Wednesday, July 24, 2013

John Carpenter: Masters of Horror – "Cigarette Burns"/"Pro-Life"


I realize that I’m in the minority when it comes to thinking that Carpenter had nothing to be ashamed of with Vampires and Ghosts of Mars. Sure, those films have flaws (the former more than the latter), but I liked that he was trying for something different. I made the argument in my last post that Carpenter made Ghosts of Mars as a deadpan comedy. Even if the film’s detractors agree to this notion, their argument is that the film — no matter how deliberately bad it is — is still a failure. Okay, but at least Carpenter was trying for something unusual. Carpenter took criticism to certain films very personally (The Thing and Big Trouble in Little China, come to mind), and his response was to always return to the bosom of the horror genre. So it’s no surprise that after the critical and commercial panning of Ghosts, Carpenter’s next project after a four year sabbatical (a return to theatrical work was still five years away) would be for the Showtime horror series Masters of Horror. And even though Carpenter's entries are arguably the best found in the two season the show ran, they're still pretty average Carpenter and really the furthest thing, aesthetically, from what he was doing with Vampires and Ghosts. Many would consider this a good thing; I find it disheartening, making for a pretty ho-hum viewing experience.

For those of you that don’t know (and if you’re reading this, I’m assuming that’s an extremely small percentage of you), the Masters of Horror series was the brainchild of one Mick Garris*. Certainly not the name one thinks of when conjuring up a list of “masters” or “horror,” but, hey, he certainly seemed to have enough connections with the right people, convincing them to do the series (or in Carpenter’s case, agreeing without thinking it through) which would eventually be picked up by Showtime. The idea behind the series was to showcase — in 60 minute short films — a variety of horror stories directed by a diverse group of filmmakers ranging from Carpenter to Tobe Hooper to Dario Argento to John Landis to Stuart Gordon to Takashi Miike.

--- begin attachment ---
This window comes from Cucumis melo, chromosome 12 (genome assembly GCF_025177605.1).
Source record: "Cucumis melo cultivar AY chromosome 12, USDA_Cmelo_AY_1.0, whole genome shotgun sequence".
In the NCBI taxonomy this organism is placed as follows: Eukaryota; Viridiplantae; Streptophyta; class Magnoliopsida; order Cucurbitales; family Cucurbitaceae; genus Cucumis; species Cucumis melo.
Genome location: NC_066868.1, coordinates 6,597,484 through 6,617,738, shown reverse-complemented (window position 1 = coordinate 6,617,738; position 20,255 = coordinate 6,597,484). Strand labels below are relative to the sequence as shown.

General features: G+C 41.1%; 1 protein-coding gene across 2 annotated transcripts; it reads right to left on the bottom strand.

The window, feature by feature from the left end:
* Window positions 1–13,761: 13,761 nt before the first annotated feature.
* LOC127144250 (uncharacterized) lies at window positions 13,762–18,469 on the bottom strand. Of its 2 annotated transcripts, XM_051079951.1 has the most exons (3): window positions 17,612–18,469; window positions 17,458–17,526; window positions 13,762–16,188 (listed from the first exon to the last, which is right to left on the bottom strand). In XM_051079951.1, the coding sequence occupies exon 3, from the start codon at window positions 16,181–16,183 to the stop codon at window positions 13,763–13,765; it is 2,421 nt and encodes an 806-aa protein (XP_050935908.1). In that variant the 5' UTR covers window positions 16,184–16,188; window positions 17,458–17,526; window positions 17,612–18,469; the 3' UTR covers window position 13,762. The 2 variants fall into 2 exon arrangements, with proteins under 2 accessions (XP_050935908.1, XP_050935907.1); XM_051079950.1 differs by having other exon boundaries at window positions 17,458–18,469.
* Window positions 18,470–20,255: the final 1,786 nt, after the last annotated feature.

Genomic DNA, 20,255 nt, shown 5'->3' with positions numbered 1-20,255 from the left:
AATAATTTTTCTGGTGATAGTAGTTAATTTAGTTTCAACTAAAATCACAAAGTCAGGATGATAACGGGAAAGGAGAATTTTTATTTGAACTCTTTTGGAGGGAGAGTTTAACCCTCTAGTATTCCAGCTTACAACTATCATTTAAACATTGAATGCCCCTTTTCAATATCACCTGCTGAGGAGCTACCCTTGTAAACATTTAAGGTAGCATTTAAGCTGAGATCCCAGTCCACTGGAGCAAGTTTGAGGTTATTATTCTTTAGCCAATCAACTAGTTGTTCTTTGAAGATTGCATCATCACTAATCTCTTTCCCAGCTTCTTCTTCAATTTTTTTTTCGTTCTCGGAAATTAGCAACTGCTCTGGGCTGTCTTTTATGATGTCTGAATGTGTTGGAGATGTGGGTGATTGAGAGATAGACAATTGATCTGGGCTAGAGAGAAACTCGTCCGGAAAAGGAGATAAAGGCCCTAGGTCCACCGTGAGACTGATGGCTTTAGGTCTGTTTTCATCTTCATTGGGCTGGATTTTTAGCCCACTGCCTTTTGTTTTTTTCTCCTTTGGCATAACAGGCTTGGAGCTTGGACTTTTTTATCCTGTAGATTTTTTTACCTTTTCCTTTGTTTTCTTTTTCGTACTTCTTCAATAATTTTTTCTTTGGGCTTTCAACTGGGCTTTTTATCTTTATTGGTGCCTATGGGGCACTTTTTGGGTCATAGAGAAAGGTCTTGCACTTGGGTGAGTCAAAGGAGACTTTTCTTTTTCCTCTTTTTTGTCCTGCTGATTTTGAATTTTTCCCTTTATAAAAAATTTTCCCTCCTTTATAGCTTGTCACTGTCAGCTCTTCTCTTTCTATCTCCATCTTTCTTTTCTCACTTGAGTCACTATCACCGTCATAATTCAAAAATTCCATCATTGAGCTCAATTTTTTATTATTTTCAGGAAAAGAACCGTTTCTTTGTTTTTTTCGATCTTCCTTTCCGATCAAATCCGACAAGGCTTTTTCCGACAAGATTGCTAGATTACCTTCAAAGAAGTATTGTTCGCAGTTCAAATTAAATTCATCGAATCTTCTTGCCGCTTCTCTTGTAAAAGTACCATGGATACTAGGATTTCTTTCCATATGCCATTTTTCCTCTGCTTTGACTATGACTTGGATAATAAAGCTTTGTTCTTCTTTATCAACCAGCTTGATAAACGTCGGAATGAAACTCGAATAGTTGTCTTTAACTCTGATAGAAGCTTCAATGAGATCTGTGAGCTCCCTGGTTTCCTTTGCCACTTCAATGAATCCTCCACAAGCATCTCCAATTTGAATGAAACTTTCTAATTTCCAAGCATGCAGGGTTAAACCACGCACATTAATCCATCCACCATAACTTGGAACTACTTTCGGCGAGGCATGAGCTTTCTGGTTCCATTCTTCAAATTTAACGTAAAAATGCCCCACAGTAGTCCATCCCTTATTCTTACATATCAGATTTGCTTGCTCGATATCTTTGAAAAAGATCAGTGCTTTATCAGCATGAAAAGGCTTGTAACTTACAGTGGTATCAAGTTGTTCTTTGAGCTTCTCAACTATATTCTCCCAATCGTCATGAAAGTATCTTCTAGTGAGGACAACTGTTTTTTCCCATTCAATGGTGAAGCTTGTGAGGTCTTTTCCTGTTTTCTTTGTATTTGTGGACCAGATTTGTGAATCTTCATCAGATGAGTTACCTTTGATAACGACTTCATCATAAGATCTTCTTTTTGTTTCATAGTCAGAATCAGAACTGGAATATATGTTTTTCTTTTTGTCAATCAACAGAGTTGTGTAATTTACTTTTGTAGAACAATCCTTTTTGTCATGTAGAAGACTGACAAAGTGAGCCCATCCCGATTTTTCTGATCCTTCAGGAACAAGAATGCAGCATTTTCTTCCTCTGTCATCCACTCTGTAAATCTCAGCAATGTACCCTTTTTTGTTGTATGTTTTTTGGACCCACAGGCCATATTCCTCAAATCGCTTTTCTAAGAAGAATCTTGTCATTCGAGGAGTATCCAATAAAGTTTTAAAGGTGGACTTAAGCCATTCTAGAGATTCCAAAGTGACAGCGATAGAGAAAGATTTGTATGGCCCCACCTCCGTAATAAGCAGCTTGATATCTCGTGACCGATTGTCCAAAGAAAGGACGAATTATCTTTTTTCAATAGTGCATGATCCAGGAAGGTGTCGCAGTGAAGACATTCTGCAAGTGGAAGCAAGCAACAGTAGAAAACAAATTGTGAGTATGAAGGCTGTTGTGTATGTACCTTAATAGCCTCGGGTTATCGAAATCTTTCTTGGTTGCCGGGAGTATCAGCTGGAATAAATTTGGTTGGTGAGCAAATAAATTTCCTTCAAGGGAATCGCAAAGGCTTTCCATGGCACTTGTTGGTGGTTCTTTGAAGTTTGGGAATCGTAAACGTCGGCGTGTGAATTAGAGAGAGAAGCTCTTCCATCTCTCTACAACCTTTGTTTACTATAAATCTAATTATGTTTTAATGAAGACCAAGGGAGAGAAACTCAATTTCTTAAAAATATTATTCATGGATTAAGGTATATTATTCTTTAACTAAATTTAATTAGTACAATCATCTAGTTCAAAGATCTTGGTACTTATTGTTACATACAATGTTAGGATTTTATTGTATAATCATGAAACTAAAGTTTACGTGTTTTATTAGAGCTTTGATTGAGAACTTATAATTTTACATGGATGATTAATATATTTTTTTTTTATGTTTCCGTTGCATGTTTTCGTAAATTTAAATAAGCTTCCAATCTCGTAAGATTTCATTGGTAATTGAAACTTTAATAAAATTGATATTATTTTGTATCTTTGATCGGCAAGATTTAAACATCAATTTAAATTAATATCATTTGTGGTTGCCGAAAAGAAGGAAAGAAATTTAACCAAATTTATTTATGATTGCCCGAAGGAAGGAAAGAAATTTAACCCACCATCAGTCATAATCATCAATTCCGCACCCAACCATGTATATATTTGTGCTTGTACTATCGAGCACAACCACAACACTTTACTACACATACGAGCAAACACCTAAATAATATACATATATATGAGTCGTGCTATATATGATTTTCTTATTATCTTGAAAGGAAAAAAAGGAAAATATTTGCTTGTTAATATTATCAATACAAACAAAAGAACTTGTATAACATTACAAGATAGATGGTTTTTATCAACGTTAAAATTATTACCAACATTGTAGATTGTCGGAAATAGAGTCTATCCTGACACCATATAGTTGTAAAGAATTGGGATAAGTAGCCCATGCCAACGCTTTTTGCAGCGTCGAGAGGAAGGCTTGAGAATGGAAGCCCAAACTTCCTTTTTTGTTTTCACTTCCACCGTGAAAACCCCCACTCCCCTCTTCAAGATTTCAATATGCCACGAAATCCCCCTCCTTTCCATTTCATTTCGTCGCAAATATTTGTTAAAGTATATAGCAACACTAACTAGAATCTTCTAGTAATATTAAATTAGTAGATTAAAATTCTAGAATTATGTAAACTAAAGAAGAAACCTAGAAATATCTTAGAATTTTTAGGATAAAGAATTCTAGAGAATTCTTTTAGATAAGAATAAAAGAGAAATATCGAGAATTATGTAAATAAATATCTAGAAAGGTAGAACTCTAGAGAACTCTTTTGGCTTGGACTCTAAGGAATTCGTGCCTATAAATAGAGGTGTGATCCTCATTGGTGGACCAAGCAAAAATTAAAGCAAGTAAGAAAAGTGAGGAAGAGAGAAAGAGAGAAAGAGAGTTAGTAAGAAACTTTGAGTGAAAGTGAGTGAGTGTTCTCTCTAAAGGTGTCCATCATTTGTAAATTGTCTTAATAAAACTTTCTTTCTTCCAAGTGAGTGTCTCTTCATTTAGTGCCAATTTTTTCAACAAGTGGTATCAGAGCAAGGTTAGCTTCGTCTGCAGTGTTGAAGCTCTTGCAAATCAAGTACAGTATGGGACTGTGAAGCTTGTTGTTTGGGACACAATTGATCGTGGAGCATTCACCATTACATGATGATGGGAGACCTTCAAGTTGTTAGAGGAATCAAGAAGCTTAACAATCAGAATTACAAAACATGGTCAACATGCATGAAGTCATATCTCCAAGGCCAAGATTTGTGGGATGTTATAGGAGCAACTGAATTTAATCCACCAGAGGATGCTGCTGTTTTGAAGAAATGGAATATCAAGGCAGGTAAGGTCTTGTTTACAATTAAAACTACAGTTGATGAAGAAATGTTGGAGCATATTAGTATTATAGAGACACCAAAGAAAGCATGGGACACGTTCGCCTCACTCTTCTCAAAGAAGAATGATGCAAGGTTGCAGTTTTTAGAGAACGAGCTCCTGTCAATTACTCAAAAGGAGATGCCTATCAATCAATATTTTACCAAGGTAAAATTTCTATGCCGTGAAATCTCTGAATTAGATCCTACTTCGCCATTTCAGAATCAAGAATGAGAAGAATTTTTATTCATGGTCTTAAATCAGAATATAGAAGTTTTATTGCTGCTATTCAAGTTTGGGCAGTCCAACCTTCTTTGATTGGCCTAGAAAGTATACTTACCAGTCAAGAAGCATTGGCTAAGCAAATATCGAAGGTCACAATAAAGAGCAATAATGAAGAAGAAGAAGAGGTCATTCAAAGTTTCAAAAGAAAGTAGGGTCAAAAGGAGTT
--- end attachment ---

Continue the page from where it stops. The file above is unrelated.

The series had rules (and even more rules, as in “don’t show this” rules, were given once the series was picked up by Showtime): extremely truncated shooting schedules and small budgets — other than that, pretty much anything goes (and the “pretty much is what I just alluded to — no full frontal nudity and no harm to children were the stipulations Showtime issued). And for the most part, the entries in the series look good considering how their hands were tied. But Carpenter’s entries certainly are the most impressive of the series in that they look the most professional given their budgetary and scheduling constraints.